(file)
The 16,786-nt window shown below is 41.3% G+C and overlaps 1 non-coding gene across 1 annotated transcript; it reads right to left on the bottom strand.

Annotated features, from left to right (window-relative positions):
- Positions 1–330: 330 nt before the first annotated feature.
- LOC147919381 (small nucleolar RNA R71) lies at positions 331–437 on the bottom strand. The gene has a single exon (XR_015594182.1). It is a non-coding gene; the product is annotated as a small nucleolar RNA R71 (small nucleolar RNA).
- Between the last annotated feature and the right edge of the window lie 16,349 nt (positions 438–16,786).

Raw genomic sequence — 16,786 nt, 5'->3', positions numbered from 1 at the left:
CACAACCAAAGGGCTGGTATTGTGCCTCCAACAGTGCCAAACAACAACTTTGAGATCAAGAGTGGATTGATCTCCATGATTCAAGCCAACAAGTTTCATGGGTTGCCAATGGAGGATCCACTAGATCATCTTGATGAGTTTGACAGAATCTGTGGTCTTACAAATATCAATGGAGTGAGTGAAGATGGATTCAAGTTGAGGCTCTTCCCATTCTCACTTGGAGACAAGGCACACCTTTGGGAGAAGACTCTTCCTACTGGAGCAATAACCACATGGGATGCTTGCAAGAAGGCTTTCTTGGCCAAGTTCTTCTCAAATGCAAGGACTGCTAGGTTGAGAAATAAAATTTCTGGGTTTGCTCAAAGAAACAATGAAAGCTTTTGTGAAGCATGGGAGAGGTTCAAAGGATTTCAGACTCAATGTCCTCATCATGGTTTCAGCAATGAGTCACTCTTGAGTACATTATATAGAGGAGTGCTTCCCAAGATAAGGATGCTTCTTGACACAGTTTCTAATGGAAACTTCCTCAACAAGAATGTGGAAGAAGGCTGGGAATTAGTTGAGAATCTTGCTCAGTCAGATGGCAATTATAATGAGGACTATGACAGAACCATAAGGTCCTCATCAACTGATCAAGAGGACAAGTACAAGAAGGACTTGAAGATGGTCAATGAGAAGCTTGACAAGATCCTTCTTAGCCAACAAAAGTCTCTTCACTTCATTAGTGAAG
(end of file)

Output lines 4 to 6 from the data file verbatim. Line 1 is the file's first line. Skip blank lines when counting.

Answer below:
- LOC147919381 (small nucleolar RNA R71) lies at positions 331–437 on the bottom strand. The gene has a single exon (XR_015594182.1). It is a non-coding gene; the product is annotated as a small nucleolar RNA R71 (small nucleolar RNA).
- Between the last annotated feature and the right edge of the window lie 16,349 nt (positions 438–16,786).

Raw genomic sequence — 16,786 nt, 5'->3', positions numbered from 1 at the left: